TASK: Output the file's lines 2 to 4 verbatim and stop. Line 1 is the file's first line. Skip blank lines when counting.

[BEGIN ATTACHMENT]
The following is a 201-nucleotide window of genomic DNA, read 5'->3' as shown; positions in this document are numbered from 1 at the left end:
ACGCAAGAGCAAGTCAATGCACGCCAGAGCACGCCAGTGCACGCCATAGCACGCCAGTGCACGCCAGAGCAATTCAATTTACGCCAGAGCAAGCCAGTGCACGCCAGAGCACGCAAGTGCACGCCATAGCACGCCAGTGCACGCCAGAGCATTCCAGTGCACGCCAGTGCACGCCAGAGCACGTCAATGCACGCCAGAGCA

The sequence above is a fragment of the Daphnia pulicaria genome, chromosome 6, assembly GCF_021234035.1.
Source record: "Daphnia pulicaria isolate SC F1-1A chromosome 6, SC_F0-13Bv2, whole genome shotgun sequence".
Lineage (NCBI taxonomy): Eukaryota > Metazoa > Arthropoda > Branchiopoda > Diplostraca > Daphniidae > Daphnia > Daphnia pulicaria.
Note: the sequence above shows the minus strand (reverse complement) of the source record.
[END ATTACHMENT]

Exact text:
ACGCAAGAGCAAGTCAATGCACGCCAGAGCACGCCAGTGCACGCCATAGCACGCCAGTGCACGCCAGAGCAATTCAATTTACGCCAGAGCAAGCCAGTGCACGCCAGAGCACGCAAGTGCACGCCATAGCACGCCAGTGCACGCCAGAGCATTCCAGTGCACGCCAGTGCACGCCAGAGCACGTCAATGCACGCCAGAGCA

The sequence above is a fragment of the Daphnia pulicaria genome, chromosome 6, assembly GCF_021234035.1.
Source record: "Daphnia pulicaria isolate SC F1-1A chromosome 6, SC_F0-13Bv2, whole genome shotgun sequence".